The new play Loveplay has been described as a romp through 2,000 years of sexual desire. That description, however, makes the play’s director Roz Riley wince.
I really hate that word -˜romp’, she laughs. I hope people don’t come along expecting to see naked people dancing across the stage, because that will keep the people who would like it away, and the people who do come will be disappointed. I can imagine hearing that audience saying, -˜This is boring -“ they are still talking about sex, but not doing it.’
Loveplay opens at the TAP Gallery on 16 February and plays throughout the Mardi Gras Festival. The play, by Moira Buffini, was first staged in London in 2001 and at the Belvoir Street Theatre two years ago. The play tells of a trail of sexual encounters that occur over a 2,000-year period, all at the same spot in the middle of London.
The first scene is in 79AD, telling of a sexual assault by two Roman conquerors, and the final scene is in 2001, as two lesbians running a dating agency host a dinner party.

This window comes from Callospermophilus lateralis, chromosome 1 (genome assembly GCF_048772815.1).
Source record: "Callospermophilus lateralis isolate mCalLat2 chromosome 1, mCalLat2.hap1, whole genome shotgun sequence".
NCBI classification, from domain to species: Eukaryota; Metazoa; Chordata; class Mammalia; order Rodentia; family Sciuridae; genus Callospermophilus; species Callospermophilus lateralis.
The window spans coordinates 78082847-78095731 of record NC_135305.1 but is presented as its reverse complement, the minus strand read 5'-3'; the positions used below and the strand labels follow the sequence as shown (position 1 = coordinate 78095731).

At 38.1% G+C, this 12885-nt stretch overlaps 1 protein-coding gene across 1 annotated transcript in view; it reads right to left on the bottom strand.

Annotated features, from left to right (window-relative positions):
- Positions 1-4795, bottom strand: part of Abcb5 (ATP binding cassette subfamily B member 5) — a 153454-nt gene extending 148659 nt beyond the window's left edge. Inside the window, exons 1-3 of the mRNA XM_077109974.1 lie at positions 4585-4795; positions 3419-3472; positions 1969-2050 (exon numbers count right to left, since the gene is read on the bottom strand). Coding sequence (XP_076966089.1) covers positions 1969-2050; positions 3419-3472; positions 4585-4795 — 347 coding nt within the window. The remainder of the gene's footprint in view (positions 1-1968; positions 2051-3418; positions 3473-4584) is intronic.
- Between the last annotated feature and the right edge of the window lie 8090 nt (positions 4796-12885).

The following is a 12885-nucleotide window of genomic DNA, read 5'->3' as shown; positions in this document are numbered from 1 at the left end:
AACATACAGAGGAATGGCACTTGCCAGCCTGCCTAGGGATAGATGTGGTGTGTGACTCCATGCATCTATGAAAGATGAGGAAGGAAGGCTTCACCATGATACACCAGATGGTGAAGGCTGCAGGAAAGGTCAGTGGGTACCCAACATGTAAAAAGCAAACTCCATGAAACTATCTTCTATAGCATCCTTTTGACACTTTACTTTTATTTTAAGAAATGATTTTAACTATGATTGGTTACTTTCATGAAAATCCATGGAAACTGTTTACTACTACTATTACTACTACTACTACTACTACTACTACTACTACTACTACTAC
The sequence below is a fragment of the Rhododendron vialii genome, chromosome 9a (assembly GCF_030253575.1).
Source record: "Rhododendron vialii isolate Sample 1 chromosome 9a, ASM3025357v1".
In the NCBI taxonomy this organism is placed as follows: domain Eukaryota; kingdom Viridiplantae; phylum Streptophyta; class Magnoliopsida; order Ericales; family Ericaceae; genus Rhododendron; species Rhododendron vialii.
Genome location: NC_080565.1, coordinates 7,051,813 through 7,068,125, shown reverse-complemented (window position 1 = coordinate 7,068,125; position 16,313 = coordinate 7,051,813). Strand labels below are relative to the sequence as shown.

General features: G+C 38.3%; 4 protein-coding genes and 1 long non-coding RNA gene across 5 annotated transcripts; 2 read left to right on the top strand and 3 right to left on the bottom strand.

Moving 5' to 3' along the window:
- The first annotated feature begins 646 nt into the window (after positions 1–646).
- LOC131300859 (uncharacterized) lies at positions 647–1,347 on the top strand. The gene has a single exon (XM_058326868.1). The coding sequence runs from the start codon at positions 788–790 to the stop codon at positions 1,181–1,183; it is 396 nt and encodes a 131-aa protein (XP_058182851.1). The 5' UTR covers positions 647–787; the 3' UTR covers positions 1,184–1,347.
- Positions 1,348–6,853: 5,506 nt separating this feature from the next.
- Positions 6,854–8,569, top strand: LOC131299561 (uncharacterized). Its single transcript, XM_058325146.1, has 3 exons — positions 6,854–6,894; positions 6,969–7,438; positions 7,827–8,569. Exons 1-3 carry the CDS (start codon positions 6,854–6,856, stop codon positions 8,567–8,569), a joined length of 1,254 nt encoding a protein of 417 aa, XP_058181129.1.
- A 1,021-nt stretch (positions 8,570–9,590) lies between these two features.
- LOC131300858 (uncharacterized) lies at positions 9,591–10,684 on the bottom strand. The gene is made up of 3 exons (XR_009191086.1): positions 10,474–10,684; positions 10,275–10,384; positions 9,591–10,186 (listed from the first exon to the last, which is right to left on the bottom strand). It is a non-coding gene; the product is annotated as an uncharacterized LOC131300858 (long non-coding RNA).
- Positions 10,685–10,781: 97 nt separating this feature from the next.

The succession of scenes in between explore how the dynamics of love and sex within a variety of encounters and relationships have either changed or stayed the same over the past two centuries.
It is a play about making connections and looking at the ways using the body has changed over time, Riley says.
Riley also directed last year’s MG Festival play, The Children’s Hour. In Loveplay six actors portray people exploring sex at various times in history. A scene set in Victorian times is between a painter and a vicar, who were formerly teenage lovers in their school days. The men have chosen different paths, but cross paths again when the painter offers to do a naked portrait of the clergyman.
The painter actually wants to paint the vicar as Lucifer just before he fell, and then discussion between the men turns into a seduction, but a lovely seduction, Riley says. This scene is probably the closest to real love we get to in the play.
Loveplay opens at the TAP Gallery on Thursday 16 February and plays until Saturday 4 March. Bookings on 9439 1906.